Closing the gap on aboriginal education

Brian Tompson writes about the exclusion of indigenous students and communities in education. He explains how teachers have looked at issues such as misbehaviour and absenteeism and attributed a lack of achievement against an indigenous label.

If we are to help our students learn then we need to look at student-centred classrooms and learning techniques that encourage learning. It is recognised that Aboriginal students learn best by doing rather than by theory. Neil Harrison recognises that students learn by imitating others (Harrison 2011). Teachers need to differentiate their teaching methods which include avoiding the overuse of textbooks and provide authentic learning experiences which deal with real life situations or themes that students can relate to.

He stresses the role of collaboration with the local communities and parents in developing a meaningful education and have a more informed cultural awareness, moving away from textbooks and other formal learning materials

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Making the Connection, or Doing the Learning

Mercer Hall and Patricia Russell refer to a recent class where a specialist came to teach Arabic calligraphy where the children learnt about the calligraphy then had opportunities to practice it as well. There are some beautiful illustrations on the blog post. The lady teaching was a parent of one of the children.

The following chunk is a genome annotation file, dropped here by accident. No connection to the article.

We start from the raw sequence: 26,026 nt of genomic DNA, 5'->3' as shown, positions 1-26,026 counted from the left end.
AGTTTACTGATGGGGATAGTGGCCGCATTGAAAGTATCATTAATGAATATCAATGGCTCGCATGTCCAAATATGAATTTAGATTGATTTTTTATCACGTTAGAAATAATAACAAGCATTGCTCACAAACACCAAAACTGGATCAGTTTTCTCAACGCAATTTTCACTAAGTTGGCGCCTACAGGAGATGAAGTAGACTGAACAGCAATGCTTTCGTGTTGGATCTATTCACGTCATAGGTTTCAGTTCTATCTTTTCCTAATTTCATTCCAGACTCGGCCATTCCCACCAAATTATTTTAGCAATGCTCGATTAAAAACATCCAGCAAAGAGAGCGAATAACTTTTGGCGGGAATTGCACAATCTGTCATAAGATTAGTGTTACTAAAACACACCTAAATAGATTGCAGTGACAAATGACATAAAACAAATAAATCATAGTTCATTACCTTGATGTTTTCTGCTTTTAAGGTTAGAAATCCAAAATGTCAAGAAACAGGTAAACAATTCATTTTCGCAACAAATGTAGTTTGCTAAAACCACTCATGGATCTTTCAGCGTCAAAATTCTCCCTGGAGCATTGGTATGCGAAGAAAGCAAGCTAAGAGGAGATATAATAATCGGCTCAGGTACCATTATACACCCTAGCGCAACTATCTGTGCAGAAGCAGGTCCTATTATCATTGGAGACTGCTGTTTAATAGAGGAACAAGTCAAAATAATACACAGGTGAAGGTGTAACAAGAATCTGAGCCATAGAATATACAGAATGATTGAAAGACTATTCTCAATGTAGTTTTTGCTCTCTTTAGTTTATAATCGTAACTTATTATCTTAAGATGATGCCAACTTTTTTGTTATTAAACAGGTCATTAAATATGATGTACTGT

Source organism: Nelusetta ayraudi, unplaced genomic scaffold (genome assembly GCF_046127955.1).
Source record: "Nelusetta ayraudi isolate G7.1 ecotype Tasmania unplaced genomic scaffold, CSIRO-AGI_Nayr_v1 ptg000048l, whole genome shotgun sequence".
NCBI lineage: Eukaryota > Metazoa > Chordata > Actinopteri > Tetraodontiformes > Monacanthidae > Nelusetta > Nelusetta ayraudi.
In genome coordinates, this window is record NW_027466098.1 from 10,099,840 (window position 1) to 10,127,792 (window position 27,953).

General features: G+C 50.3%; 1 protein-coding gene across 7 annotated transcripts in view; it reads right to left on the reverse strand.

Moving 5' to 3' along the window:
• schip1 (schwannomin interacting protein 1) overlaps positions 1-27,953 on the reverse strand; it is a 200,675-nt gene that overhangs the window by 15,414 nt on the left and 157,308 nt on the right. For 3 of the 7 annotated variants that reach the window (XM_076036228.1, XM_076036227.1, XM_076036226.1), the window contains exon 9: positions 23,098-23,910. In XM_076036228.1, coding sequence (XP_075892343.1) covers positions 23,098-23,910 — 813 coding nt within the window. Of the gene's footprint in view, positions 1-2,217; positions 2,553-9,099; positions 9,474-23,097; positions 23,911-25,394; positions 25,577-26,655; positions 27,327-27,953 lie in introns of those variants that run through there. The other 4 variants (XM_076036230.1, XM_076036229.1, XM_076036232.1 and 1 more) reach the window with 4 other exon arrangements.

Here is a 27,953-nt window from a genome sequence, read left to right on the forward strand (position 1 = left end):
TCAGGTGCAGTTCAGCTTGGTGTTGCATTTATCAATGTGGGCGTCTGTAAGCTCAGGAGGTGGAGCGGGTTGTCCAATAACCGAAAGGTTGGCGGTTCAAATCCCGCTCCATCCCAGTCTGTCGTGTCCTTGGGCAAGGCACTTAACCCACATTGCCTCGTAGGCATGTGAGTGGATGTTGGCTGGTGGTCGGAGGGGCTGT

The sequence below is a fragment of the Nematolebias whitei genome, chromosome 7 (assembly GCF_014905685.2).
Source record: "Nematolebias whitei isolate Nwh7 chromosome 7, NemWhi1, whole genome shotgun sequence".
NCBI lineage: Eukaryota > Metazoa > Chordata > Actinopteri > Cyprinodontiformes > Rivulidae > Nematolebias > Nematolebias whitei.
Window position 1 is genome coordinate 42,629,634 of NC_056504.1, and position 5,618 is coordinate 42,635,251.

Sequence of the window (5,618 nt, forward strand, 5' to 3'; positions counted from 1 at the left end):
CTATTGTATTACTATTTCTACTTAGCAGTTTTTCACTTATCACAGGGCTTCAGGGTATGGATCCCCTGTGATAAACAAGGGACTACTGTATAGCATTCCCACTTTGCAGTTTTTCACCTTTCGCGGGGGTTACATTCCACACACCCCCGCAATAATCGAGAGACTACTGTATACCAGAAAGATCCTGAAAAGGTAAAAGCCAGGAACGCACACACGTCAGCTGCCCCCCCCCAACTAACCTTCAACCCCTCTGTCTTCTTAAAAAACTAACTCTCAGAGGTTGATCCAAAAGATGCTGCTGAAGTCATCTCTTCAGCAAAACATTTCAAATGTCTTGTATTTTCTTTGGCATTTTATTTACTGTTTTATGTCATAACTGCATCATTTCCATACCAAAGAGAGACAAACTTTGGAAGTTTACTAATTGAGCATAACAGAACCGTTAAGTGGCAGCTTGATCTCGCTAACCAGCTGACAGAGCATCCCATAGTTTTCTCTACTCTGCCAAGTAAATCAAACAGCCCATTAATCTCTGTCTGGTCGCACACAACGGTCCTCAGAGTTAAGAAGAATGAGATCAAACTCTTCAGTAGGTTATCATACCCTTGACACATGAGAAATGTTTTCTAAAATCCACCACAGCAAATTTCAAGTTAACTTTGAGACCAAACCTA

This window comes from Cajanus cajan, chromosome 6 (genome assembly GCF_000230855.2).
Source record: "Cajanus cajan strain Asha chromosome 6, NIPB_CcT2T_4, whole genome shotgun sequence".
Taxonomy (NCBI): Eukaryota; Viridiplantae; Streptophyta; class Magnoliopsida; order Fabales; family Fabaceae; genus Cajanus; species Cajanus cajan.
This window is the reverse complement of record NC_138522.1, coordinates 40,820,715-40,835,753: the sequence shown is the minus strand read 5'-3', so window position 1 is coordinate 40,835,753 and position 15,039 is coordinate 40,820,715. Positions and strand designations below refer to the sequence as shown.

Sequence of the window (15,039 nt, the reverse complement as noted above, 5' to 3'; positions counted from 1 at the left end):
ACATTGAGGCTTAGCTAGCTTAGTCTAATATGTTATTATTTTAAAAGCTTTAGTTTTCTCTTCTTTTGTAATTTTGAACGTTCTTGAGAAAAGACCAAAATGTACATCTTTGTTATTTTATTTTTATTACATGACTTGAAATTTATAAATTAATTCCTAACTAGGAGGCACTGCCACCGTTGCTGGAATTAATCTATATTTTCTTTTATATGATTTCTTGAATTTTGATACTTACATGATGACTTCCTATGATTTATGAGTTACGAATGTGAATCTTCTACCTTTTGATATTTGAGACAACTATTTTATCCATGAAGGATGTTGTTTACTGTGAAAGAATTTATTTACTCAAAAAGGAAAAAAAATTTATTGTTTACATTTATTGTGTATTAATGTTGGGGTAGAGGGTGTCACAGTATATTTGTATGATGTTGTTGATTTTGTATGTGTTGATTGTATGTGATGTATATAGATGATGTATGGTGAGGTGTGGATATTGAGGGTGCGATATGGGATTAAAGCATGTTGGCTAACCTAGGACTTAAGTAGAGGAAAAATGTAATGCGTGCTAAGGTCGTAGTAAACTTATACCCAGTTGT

We are extremely fortunate and grateful to have such a wonderful parent volunteer her time to help the students understand a writing system less familiar than their own. In addition, it brings the heritage of our Muslim students into the classroom to better bridge the multicultural views of the world.

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An interesting online calligraphy tool

Do you know of any other good visual design tools?

Brazilian city uses computer chips embedded in school uniforms to keep track of students

Stan Lehman in Newser reports that

Twenty thousand students in 25 of the of Vitoria da Conquista’s 213 public schools started using T-shirts with chips earlier this week, secretary Coriolano Moraes said by telephone.

By 2013, all of the city’s 43,000 public school students _ aged 4 to 14 _ will be using the chip-embedded T-shirts, he added.

The “intelligent uniforms” tell parents when their children enter the school building by sending a text message to their cell phones. Parents are also alerted if kids don’t show up 20 minutes after classes begin with the following message: “Your child has still not arrived at school

They are receiving interest from other Brazilian cities interested in absence management.

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